Triple Tax-advantaged Trusts Not Just for the Wealthy!
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For years, most accountants have considered a Charitable Remainder Trust (CRT) only for their wealthier older clients. Today, however, that thinking has begun to change. Why? Because people in their 50s, during their peak income-earning years, have come to realize that with 30-40 years life expectancy remaining, a CRT can provide an additional tax shelter to complement their existing 401(k) plans, IRAs, and/or Keogh plans. The CRT is one more leg to place under their retirement planning stool, and they don’t have to be wealthy to take advantage of it! Consider the following story.
Scott and Judy Ward, ages 55 and 53, have professional careers. He is a CPA and she is a mortgage broker. Their two children are now out of college and their cash flow is suddenly much higher than it has ever been. Judy’s work in particular, has been very profitable during this prolonged low interest-rate environment. They continue to faithfully “max-out” their company sponsored retirement plans, their 401(k) plans, and IRAs. However, there is still a significant amount of money they would like to invest for their retirement years, utilizing existing tax shelters to the greatest extent possible. When they began to look at various options side-by-side, Scott realized that a CRT might suit them very well. There were three primary reasons why they decided to establish, and begin to annually fund a CRT.
First, and most importantly, every single dollar they place in the CRT will enjoy tax-free compounding for their remaining life expectancy. That is a huge advantage! When Scott considered every other investment option, he realized that tax-free compounding for several decades would allow their CRT to be worth more than twice as much money in the Wards’ later years compared to other, more traditional investments that would be taxed along the way.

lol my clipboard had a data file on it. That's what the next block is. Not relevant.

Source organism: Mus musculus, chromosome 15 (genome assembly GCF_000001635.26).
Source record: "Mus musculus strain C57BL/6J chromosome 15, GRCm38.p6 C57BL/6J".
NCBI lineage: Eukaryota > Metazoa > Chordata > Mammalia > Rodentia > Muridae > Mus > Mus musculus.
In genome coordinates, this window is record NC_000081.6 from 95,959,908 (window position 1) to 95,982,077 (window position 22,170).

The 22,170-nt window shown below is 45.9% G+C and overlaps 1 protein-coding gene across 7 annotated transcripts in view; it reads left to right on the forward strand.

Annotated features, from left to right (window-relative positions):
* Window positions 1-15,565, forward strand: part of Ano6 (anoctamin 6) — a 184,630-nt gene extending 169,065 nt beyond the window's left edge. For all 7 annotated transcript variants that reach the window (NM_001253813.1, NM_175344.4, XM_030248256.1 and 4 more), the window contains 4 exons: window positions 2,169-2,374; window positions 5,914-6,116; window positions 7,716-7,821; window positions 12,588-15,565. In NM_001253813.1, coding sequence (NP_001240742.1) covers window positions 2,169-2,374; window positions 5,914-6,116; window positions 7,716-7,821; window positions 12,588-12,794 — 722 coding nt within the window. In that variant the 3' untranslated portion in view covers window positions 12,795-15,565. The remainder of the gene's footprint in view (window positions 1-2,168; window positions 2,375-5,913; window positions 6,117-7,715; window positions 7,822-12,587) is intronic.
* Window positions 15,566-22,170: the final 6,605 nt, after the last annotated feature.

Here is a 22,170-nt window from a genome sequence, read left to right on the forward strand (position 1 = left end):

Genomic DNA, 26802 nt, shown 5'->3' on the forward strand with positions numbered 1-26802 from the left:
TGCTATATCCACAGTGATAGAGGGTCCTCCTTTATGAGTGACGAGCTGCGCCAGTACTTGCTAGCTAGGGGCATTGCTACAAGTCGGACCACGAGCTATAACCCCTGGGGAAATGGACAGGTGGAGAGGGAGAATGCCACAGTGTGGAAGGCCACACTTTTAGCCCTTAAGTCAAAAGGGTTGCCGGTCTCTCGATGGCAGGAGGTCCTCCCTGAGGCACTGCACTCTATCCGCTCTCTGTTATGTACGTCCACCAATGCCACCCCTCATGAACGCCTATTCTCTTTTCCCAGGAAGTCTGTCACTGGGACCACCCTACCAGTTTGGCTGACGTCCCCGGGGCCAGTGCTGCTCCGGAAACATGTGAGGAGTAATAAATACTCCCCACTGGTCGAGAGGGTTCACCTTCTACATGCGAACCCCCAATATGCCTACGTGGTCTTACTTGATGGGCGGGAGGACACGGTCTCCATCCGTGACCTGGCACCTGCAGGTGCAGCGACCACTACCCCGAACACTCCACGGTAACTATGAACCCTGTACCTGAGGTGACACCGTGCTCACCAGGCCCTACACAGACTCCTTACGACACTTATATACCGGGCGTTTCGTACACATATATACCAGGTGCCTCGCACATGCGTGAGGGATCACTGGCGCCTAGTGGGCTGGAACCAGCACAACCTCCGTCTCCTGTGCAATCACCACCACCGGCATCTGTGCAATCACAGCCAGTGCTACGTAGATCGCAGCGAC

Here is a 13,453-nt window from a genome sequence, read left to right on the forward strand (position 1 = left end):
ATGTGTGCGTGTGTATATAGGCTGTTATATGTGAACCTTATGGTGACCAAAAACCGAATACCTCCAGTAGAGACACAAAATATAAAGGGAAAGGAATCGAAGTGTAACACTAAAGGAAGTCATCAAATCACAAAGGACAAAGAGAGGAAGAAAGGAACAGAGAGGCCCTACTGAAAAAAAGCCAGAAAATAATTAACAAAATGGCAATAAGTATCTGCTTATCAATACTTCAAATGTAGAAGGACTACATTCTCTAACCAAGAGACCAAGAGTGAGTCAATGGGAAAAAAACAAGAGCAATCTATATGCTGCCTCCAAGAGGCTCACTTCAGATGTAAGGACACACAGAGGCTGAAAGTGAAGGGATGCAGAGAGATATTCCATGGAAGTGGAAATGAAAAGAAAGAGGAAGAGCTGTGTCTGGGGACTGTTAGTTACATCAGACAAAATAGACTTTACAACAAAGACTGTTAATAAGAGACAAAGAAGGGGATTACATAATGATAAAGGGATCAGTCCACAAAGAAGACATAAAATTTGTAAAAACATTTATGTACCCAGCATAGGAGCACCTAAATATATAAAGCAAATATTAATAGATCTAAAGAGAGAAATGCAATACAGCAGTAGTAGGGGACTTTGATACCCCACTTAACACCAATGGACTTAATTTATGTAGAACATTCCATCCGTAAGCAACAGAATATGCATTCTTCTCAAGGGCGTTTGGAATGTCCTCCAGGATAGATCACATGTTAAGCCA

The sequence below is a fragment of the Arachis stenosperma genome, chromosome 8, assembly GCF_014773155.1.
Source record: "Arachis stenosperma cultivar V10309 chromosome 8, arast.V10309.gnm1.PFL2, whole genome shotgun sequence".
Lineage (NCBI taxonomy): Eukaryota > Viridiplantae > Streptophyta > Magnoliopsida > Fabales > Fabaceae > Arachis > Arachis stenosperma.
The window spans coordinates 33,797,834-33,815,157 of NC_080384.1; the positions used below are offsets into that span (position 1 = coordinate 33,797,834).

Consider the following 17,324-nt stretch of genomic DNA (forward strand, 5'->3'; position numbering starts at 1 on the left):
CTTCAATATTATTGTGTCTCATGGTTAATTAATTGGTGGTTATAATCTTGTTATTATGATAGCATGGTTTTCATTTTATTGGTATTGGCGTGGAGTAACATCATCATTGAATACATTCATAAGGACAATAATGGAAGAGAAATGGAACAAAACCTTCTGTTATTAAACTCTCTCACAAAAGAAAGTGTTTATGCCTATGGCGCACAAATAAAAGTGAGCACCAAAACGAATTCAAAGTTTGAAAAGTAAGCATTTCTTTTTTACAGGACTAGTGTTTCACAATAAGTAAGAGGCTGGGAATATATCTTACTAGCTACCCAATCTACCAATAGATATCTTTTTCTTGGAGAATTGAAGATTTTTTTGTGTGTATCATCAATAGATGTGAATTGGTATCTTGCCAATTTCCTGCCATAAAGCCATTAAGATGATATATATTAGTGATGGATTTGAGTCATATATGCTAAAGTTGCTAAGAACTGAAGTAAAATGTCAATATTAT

Secondly, by funding their CRT each year, the Wards would be entitled to a charitable income tax deduction of nearly 23% of the amount they transferred. For example, each year they placed $25,000 in the CRT, they would receive a $5,750 charitable tax deduction. Scott realized that this yearly tax savings, when invested for return would grow to a large amount of money by the time the Wards needed it.
Finally, Scott calculated that the Wards’ federal and state tax bracket would remain quite high during all of their retirement years. With a careful investment strategy for their CRT, at the point Scott and Judy want to begin receiving retirement income from their CRT, the “lion’s share” of the money they receive will be taxed at long-term capital gain rates rather than higher ordinary income rates. So, if they receive payments from their CRT for 20 years, the tax savings will be very large as well.
In the final analysis, Scott and Judy determined that at least one of them would probably live to actuarial life expectancy. In other words, it was statistically probable that they would receive 35-40 years of charitable deductions, tax-free compounding, and income that would be taxed at very low rates from their CRT.
CRTs are not just for the wealthy! With careful analysis, you or your clients may be candidates for a charitable remainder trust. Comprehensive analysis can be tailored to your specific situation and provided to you confidentially for review. If you are interested in learning more about the OSCPA Educational Foundation Planned Giving Program, please contact us at 503-641-7200 / 1-800-255-1470 ext. 25 or 27 and a representative will be happy to assist you.
Planned giving is a professional discipline few people imaged as a career option 15-20 years ago. According to their website, there are more than 11,000 people supporting the mission of the National Committee on Planned Giving—an organization that didn't exist 22 years ago. Read More
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